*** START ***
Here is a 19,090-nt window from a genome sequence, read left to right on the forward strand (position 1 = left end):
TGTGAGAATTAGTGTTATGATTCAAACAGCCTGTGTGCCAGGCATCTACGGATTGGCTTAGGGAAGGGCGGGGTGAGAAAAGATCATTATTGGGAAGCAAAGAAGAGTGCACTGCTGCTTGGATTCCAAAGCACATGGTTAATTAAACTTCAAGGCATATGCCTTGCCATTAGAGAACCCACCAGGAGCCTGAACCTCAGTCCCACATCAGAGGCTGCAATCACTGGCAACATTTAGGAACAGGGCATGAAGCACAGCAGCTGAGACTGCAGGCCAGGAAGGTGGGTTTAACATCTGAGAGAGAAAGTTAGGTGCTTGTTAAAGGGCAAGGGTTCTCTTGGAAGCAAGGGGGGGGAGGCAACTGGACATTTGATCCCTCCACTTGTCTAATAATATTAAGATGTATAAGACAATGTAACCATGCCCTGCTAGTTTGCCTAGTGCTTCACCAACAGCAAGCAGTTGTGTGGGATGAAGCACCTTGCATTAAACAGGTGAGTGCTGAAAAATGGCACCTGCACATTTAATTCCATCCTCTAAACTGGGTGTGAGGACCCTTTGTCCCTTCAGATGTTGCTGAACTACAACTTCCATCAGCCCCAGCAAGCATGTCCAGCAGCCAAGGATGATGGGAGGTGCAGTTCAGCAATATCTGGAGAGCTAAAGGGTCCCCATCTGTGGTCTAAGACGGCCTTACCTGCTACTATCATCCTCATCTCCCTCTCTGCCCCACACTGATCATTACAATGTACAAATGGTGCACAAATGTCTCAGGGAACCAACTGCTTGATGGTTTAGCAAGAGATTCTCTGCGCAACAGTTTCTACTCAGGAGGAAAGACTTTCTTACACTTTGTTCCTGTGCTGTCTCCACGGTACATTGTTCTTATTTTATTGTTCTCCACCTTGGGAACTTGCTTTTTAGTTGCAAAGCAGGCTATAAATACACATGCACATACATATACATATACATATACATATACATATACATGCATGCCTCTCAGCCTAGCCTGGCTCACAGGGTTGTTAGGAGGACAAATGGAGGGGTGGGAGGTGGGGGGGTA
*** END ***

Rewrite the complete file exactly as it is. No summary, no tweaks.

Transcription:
Here is a 19,090-nt window from a genome sequence, read left to right on the forward strand (position 1 = left end):
TGTGAGAATTAGTGTTATGATTCAAACAGCCTGTGTGCCAGGCATCTACGGATTGGCTTAGGGAAGGGCGGGGTGAGAAAAGATCATTATTGGGAAGCAAAGAAGAGTGCACTGCTGCTTGGATTCCAAAGCACATGGTTAATTAAACTTCAAGGCATATGCCTTGCCATTAGAGAACCCACCAGGAGCCTGAACCTCAGTCCCACATCAGAGGCTGCAATCACTGGCAACATTTAGGAACAGGGCATGAAGCACAGCAGCTGAGACTGCAGGCCAGGAAGGTGGGTTTAACATCTGAGAGAGAAAGTTAGGTGCTTGTTAAAGGGCAAGGGTTCTCTTGGAAGCAAGGGGGGGGAGGCAACTGGACATTTGATCCCTCCACTTGTCTAATAATATTAAGATGTATAAGACAATGTAACCATGCCCTGCTAGTTTGCCTAGTGCTTCACCAACAGCAAGCAGTTGTGTGGGATGAAGCACCTTGCATTAAACAGGTGAGTGCTGAAAAATGGCACCTGCACATTTAATTCCATCCTCTAAACTGGGTGTGAGGACCCTTTGTCCCTTCAGATGTTGCTGAACTACAACTTCCATCAGCCCCAGCAAGCATGTCCAGCAGCCAAGGATGATGGGAGGTGCAGTTCAGCAATATCTGGAGAGCTAAAGGGTCCCCATCTGTGGTCTAAGACGGCCTTACCTGCTACTATCATCCTCATCTCCCTCTCTGCCCCACACTGATCATTACAATGTACAAATGGTGCACAAATGTCTCAGGGAACCAACTGCTTGATGGTTTAGCAAGAGATTCTCTGCGCAACAGTTTCTACTCAGGAGGAAAGACTTTCTTACACTTTGTTCCTGTGCTGTCTCCACGGTACATTGTTCTTATTTTATTGTTCTCCACCTTGGGAACTTGCTTTTTAGTTGCAAAGCAGGCTATAAATACACATGCACATACATATACATATACATATACATATACATATACATGCATGCCTCTCAGCCTAGCCTGGCTCACAGGGTTGTTAGGAGGACAAATGGAGGGGTGGGAGGTGGGGGGGTA